Already the Old Testament shows this turning inside-out of the mythic accounts with regard to the innocence of the victims Abel , Joseph , Job … , and the Hebrews were conscious of the uniqueness of their religious tradition. With the Gospels, it is with full clarity that are unveiled these "things hidden since the foundation of the world" Matthew , the foundation of social order on murder, described in all its repulsive ugliness in the account of the Passion.
Girard reinterprets certain biblical expressions in light of his theories; for instance, he sees "scandal" skandalon , literally, a "snare", or an "impediment placed in the way and causing one to stumble or fall"  as signifying mimetic rivalry, for example Peter's denial of Jesus. Has it put an end to the sacrificial order based on violence in the society that has claimed the gospel text as its own religious text?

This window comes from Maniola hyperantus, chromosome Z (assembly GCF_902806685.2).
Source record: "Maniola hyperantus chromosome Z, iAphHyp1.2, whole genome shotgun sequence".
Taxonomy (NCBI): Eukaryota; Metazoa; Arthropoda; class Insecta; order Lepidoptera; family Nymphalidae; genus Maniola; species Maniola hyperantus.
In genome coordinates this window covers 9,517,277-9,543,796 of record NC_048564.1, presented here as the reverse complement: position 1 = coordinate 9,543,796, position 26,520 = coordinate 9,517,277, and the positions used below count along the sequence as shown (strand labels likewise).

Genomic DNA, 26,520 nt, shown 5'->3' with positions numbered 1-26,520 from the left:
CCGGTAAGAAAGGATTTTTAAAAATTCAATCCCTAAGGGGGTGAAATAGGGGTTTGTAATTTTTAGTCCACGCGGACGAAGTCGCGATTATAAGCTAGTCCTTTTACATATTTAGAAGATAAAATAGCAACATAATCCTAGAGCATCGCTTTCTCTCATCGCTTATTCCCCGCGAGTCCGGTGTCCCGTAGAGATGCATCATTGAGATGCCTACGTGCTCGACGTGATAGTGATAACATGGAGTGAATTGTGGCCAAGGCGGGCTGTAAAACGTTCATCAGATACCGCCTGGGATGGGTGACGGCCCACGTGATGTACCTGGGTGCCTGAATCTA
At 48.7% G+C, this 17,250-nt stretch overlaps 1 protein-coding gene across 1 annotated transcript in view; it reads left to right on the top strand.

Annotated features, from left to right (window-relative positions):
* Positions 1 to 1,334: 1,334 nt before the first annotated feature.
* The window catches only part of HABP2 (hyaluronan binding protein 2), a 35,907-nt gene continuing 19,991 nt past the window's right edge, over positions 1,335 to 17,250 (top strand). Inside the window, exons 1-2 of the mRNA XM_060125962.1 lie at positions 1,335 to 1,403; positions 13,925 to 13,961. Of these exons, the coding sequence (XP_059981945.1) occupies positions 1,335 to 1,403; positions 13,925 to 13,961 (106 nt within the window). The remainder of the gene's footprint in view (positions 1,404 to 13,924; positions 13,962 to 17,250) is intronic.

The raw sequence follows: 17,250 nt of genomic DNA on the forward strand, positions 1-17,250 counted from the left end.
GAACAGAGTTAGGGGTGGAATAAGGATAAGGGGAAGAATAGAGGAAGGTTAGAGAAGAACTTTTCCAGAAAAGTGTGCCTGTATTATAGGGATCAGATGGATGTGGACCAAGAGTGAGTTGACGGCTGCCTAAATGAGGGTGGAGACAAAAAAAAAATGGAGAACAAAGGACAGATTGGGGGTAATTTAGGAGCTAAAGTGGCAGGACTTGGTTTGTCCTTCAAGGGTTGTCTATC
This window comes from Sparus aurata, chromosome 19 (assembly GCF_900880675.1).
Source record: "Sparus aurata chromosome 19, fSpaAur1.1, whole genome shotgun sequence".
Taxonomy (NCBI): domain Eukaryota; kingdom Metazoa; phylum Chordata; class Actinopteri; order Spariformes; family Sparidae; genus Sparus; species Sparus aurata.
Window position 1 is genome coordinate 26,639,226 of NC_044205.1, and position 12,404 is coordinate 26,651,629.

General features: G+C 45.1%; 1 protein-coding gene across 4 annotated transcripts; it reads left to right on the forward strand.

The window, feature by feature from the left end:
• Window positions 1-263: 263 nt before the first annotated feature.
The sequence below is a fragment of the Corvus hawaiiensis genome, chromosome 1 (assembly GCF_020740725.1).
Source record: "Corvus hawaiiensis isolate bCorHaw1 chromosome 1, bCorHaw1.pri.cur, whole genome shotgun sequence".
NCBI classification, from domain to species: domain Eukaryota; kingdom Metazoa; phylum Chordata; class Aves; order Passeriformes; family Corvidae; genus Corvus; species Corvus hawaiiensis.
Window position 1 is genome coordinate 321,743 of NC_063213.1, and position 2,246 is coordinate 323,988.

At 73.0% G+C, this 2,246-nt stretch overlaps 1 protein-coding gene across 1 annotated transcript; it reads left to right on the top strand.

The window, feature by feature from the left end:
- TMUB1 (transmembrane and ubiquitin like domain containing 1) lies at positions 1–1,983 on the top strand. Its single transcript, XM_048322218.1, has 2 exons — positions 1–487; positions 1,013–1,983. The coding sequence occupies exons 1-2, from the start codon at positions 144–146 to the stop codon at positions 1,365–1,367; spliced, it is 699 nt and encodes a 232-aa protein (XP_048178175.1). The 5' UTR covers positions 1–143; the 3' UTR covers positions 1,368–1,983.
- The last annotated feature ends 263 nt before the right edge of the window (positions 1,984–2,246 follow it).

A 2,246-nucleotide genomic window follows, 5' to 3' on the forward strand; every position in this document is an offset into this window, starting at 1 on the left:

No, he replies, since in order for a truth to have an impact it must find a receptive listener, and people do not change that quickly. The gospel text has instead acted as a ferment that brings about the decomposition of the sacrificial order. While medieval Europe showed the face of a sacrificial society that still knew very well how to despise and ignore its victims, nonetheless the efficacy of sacrificial violence has never stopped decreasing, in the measure that ignorance receded.
Here Girard sees the principle of the uniqueness and of the transformations of the Western society whose destiny today is one with that of human society as a whole.